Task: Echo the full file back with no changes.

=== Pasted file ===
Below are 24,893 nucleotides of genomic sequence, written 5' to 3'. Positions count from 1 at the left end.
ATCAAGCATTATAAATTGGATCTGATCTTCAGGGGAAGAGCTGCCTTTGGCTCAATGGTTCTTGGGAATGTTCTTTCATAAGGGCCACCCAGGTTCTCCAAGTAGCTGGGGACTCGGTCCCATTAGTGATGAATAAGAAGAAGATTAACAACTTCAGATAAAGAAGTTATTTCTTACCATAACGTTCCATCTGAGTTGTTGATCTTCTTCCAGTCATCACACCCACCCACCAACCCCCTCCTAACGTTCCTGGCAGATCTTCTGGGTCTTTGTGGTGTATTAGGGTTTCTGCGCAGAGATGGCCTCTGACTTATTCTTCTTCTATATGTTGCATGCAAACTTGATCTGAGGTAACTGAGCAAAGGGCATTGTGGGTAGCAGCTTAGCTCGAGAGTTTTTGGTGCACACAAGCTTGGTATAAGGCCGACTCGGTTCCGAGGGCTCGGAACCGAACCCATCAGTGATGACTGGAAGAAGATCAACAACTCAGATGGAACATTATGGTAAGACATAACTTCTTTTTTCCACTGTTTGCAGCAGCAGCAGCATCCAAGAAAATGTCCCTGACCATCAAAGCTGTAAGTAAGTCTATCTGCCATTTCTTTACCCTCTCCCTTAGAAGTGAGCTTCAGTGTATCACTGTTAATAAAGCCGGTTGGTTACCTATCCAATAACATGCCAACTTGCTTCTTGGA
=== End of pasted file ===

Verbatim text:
Below are 24,893 nucleotides of genomic sequence, written 5' to 3'. Positions count from 1 at the left end.
ATCAAGCATTATAAATTGGATCTGATCTTCAGGGGAAGAGCTGCCTTTGGCTCAATGGTTCTTGGGAATGTTCTTTCATAAGGGCCACCCAGGTTCTCCAAGTAGCTGGGGACTCGGTCCCATTAGTGATGAATAAGAAGAAGATTAACAACTTCAGATAAAGAAGTTATTTCTTACCATAACGTTCCATCTGAGTTGTTGATCTTCTTCCAGTCATCACACCCACCCACCAACCCCCTCCTAACGTTCCTGGCAGATCTTCTGGGTCTTTGTGGTGTATTAGGGTTTCTGCGCAGAGATGGCCTCTGACTTATTCTTCTTCTATATGTTGCATGCAAACTTGATCTGAGGTAACTGAGCAAAGGGCATTGTGGGTAGCAGCTTAGCTCGAGAGTTTTTGGTGCACACAAGCTTGGTATAAGGCCGACTCGGTTCCGAGGGCTCGGAACCGAACCCATCAGTGATGACTGGAAGAAGATCAACAACTCAGATGGAACATTATGGTAAGACATAACTTCTTTTTTCCACTGTTTGCAGCAGCAGCAGCATCCAAGAAAATGTCCCTGACCATCAAAGCTGTAAGTAAGTCTATCTGCCATTTCTTTACCCTCTCCCTTAGAAGTGAGCTTCAGTGTATCACTGTTAATAAAGCCGGTTGGTTACCTATCCAATAACATGCCAACTTGCTTCTTGGA